Author Isabel Allende talks to Jessica Salter about her writing routine, falling in love and the death of her daughter Paula.
Isabel Allende, 70, was born in Peru to Chilean parents, and grew up in Chile, until a military coup in 1975 forced her into exile. She moved first to Venezuela, where she lived for 13 years, and then to California, where she lives now with her second husband, Willie Gordon, also a writer. Allende has published 19 novels, which have been translated into 35 languages and sold more than 57 million copies; her latest, Maya’s Notebook (Fourth Estate), is out next week.
Routine Olivia and Dulce, our dogs, wake us up very early. I do an hour of meditation, then I have a shower at about 7am and I’m ready to start my day. I have two offices in the house – one with no internet or telephone, where I just write, and another one where I do all the mail and office stuff.I’ll have an apple or a cup of tea, but not a real lunch. At 6pm Willie and I sit down in front of the fire or out on the patio and have a drink – he has vodka and I have mineral water, which I put it in a martini glass so it looks like a drink. We cook dinner together and go to bed at about 9pm.
Mother My father left when I was three and I never saw him again. He was the Chilean ambassador in Lima, and my mother suddenly found herself alone with three babies. She became everything to me – my mother, father and a great friend. She’s 92 now and lives in Chile, and I see her about four times a year.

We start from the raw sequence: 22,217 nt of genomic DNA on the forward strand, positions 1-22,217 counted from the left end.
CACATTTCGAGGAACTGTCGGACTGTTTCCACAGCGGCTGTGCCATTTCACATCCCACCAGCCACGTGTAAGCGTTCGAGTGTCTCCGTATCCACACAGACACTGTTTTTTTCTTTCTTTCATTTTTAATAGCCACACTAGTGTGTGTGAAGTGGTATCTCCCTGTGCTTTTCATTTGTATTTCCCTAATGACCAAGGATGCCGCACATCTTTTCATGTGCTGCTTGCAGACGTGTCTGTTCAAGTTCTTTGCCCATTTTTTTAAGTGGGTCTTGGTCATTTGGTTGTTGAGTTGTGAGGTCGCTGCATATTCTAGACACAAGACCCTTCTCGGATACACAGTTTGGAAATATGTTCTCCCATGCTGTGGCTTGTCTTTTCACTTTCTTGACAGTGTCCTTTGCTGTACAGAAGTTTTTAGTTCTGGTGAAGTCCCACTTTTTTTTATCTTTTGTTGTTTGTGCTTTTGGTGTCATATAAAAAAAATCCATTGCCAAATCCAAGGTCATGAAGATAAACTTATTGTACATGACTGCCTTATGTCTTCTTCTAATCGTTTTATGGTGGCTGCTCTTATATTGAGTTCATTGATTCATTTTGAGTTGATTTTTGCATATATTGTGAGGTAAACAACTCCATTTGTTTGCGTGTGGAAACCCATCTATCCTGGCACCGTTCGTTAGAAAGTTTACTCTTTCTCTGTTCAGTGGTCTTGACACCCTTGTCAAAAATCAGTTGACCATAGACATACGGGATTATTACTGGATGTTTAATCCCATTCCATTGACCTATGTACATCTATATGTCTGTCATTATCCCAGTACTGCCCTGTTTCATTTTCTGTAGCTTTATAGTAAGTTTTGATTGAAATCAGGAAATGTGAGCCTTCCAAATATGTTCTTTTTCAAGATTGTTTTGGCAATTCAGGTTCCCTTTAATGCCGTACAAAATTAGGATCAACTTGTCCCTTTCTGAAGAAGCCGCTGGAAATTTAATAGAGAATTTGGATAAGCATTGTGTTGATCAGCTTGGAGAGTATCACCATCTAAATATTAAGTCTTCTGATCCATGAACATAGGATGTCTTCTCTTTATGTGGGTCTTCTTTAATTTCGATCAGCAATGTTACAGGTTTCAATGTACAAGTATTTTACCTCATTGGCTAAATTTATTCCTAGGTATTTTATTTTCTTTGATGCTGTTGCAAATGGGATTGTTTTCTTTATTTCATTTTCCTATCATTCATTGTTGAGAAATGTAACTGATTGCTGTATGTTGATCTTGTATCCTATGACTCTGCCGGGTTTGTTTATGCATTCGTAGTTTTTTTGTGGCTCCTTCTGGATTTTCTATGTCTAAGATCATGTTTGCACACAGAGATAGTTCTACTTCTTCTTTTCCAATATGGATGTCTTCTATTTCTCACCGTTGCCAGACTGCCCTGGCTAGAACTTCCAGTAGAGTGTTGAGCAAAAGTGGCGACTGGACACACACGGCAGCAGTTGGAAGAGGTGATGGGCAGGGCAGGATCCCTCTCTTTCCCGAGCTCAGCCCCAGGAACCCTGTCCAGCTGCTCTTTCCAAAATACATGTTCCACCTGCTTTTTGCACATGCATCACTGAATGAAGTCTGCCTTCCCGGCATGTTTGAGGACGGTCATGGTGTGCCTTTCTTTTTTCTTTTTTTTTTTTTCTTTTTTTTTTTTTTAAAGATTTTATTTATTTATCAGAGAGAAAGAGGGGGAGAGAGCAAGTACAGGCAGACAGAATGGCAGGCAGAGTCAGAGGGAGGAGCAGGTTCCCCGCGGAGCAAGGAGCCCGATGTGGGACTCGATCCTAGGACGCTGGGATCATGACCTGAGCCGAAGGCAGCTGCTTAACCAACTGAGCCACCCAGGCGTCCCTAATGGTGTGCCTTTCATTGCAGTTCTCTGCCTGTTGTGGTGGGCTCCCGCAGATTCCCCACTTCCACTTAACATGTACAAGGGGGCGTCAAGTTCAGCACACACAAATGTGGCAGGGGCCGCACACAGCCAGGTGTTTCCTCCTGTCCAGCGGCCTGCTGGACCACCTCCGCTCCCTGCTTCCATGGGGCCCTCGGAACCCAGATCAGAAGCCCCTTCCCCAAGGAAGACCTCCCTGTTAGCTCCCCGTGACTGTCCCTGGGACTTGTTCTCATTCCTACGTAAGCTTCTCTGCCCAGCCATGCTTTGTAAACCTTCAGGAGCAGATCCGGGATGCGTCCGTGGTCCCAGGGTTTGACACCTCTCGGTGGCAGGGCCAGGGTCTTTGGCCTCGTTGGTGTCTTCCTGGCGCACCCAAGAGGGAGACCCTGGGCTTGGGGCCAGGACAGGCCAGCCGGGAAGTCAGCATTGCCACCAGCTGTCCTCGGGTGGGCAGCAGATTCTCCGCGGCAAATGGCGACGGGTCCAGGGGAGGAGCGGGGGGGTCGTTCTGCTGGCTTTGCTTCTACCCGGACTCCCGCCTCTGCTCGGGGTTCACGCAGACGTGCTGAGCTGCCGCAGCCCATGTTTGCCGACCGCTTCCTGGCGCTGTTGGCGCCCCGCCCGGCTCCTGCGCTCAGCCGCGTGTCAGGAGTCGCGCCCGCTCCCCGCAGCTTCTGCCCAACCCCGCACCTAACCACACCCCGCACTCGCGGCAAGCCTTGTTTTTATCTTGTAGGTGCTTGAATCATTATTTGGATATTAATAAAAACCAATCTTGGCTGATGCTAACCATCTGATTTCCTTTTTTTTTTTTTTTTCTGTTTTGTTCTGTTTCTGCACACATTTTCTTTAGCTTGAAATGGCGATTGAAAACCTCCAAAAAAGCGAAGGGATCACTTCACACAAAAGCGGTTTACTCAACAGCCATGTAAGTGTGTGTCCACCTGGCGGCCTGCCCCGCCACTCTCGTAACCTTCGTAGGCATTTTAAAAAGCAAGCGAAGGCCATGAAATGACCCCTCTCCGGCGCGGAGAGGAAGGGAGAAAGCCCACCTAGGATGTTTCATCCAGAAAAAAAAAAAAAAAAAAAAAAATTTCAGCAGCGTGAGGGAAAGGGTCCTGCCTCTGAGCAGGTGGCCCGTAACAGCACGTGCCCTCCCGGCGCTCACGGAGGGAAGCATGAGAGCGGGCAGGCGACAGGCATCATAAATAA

Revolution When my mother moved back to my grandfather’s house, where her brothers were still living, she had shelter and food, but no freedom. She had a limited education and now three babies and a failed marriage, which was rare in Chile in the 1940s. From a young age I saw how different my mother’s life was from the lives of my uncles. And also how my own life was different from my brothers’ – they were climbing trees and I had to stay inside knitting. I didn’t want that kind of life – I wanted to be a man. Later I realised that what I really wanted was to change the world.
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